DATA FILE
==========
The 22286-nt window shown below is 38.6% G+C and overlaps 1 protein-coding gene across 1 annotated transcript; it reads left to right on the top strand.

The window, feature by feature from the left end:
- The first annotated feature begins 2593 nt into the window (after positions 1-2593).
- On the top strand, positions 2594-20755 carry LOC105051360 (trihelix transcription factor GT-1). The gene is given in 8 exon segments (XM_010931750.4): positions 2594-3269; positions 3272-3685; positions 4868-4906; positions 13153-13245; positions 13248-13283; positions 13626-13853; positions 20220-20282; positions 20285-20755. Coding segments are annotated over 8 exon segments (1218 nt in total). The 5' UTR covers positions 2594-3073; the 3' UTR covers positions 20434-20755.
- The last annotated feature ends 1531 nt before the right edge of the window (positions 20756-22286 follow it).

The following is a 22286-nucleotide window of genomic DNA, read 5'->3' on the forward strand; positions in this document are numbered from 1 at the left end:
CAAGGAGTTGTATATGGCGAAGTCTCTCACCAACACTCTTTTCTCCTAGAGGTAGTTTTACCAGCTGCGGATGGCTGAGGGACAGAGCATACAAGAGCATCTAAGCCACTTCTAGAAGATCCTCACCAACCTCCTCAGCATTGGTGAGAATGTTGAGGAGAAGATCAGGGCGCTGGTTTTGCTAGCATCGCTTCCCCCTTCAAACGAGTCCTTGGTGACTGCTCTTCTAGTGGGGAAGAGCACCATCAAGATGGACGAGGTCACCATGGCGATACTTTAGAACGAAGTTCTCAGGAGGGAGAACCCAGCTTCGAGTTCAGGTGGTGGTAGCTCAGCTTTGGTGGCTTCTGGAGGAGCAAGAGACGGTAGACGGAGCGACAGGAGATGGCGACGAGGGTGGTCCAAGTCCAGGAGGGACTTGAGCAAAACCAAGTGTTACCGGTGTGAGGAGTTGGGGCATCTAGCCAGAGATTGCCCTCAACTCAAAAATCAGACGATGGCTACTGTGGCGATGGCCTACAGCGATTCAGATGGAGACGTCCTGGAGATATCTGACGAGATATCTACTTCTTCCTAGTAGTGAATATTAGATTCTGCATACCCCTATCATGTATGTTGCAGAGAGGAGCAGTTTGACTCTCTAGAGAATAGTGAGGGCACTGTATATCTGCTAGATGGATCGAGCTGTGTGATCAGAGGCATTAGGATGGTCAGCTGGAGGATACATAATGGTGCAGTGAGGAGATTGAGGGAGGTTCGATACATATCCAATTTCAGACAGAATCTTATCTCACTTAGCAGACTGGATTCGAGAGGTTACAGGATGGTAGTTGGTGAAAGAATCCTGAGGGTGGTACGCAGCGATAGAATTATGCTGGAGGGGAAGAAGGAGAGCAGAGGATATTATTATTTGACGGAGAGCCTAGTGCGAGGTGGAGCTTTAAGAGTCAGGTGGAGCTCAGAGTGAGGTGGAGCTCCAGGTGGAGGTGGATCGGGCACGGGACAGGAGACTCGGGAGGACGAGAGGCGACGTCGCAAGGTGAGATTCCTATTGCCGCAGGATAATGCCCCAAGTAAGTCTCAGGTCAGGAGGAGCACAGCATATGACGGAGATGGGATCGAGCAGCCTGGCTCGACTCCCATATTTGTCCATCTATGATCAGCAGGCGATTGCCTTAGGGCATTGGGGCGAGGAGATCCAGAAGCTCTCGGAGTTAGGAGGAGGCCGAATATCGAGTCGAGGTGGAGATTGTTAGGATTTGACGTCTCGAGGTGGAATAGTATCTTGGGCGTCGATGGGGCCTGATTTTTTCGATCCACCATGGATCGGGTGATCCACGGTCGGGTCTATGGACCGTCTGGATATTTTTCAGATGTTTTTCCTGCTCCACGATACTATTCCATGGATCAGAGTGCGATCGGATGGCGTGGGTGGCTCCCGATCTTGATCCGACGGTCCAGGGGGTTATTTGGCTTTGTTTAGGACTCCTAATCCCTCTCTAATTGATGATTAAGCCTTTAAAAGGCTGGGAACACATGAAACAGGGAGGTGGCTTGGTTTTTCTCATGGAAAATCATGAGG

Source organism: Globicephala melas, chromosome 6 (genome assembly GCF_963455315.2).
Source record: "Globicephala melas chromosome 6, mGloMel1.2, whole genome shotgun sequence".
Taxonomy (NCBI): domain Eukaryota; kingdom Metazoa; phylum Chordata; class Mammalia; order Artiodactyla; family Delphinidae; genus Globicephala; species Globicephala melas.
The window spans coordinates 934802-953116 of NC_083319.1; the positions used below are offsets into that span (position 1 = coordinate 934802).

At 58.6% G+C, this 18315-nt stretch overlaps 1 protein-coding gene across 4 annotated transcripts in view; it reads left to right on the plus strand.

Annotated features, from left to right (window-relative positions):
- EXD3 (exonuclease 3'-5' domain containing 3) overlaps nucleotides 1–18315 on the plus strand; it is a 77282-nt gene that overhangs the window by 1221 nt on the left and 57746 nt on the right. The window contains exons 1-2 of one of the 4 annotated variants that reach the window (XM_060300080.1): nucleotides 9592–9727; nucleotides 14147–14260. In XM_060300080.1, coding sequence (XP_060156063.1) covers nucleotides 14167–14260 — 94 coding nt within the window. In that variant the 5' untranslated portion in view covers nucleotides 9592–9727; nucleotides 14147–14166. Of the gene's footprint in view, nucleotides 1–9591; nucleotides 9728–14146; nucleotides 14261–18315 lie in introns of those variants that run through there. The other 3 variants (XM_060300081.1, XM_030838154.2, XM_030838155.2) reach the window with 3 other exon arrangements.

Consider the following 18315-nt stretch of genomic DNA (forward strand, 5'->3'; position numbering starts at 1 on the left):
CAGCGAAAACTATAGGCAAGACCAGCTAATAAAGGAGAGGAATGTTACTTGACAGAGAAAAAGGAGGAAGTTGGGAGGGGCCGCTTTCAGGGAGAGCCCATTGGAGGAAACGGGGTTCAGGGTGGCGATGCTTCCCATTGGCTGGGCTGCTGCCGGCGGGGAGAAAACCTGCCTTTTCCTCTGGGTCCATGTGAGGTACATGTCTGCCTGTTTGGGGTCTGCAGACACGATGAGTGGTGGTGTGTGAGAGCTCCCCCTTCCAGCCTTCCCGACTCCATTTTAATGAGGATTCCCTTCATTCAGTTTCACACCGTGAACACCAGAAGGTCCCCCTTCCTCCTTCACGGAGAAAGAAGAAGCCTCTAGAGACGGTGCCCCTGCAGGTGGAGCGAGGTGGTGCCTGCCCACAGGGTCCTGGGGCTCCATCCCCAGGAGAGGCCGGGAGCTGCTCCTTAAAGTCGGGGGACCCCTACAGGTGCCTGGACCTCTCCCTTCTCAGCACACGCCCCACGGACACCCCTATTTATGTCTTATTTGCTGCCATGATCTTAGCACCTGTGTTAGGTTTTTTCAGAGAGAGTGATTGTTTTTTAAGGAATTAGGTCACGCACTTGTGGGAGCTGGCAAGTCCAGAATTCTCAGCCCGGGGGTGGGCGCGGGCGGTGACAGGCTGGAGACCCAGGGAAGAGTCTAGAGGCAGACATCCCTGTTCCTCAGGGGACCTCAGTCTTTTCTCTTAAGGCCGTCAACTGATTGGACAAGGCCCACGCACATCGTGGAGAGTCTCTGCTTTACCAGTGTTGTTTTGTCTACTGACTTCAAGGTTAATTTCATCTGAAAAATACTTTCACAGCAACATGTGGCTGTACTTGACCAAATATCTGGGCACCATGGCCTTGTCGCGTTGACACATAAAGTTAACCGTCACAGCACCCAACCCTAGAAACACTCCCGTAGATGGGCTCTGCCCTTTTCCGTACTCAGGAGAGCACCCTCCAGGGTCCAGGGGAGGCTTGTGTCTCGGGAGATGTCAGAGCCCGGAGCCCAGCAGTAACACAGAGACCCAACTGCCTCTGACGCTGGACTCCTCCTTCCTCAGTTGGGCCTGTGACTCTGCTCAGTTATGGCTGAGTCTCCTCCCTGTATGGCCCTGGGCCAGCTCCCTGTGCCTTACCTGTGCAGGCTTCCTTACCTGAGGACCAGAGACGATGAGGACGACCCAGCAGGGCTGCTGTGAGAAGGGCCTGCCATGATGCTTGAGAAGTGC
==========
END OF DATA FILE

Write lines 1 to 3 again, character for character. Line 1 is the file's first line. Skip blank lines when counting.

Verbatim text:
The 22286-nt window shown below is 38.6% G+C and overlaps 1 protein-coding gene across 1 annotated transcript; it reads left to right on the top strand.

The window, feature by feature from the left end:
- The first annotated feature begins 2593 nt into the window (after positions 1-2593).